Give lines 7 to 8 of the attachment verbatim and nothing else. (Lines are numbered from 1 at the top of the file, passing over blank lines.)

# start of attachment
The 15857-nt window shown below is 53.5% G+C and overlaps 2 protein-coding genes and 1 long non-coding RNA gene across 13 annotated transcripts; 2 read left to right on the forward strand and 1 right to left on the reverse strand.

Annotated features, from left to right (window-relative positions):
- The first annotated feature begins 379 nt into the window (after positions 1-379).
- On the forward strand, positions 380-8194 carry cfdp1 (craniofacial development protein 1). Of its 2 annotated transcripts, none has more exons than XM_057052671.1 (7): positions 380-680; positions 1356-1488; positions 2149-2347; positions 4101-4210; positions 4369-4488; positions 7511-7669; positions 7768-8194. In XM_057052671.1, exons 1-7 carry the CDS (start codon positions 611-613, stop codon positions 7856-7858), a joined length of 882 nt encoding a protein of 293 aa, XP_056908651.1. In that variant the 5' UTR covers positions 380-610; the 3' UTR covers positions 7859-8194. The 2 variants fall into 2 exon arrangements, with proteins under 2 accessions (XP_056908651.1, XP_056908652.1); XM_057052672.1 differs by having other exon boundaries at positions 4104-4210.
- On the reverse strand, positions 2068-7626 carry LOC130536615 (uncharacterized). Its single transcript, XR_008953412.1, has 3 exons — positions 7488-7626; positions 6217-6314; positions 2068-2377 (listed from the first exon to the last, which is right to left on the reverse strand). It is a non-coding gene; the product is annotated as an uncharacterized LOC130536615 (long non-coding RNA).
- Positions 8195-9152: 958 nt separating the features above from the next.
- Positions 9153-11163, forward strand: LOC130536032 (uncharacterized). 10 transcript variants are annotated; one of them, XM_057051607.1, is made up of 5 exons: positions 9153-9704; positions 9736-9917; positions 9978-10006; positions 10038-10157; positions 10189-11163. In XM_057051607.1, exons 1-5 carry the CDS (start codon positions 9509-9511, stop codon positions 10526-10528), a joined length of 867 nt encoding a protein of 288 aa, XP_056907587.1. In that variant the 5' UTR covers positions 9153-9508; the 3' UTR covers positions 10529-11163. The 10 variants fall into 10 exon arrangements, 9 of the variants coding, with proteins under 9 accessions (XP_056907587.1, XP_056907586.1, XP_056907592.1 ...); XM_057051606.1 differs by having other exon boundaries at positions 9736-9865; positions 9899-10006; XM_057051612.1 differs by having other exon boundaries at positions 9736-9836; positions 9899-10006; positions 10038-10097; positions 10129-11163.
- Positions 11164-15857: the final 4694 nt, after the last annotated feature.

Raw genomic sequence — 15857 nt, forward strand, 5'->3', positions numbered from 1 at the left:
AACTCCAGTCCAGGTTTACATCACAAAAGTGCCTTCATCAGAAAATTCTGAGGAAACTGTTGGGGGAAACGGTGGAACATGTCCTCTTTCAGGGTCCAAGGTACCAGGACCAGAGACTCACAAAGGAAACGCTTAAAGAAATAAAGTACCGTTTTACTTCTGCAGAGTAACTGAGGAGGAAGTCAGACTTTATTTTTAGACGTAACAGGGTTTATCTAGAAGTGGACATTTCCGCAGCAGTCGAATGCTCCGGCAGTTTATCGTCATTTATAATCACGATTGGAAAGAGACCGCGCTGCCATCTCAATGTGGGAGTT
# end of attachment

- Positions 9153-11163, forward strand: LOC130536032 (uncharacterized). 10 transcript variants are annotated; one of them, XM_057051607.1, is made up of 5 exons: positions 9153-9704; positions 9736-9917; positions 9978-10006; positions 10038-10157; positions 10189-11163. In XM_057051607.1, exons 1-5 carry the CDS (start codon positions 9509-9511, stop codon positions 10526-10528), a joined length of 867 nt encoding a protein of 288 aa, XP_056907587.1. In that variant the 5' UTR covers positions 9153-9508; the 3' UTR covers positions 10529-11163. The 10 variants fall into 10 exon arrangements, 9 of the variants coding, with proteins under 9 accessions (XP_056907587.1, XP_056907586.1, XP_056907592.1 ...); XM_057051606.1 differs by having other exon boundaries at positions 9736-9865; positions 9899-10006; XM_057051612.1 differs by having other exon boundaries at positions 9736-9836; positions 9899-10006; positions 10038-10097; positions 10129-11163.
- Positions 11164-15857: the final 4694 nt, after the last annotated feature.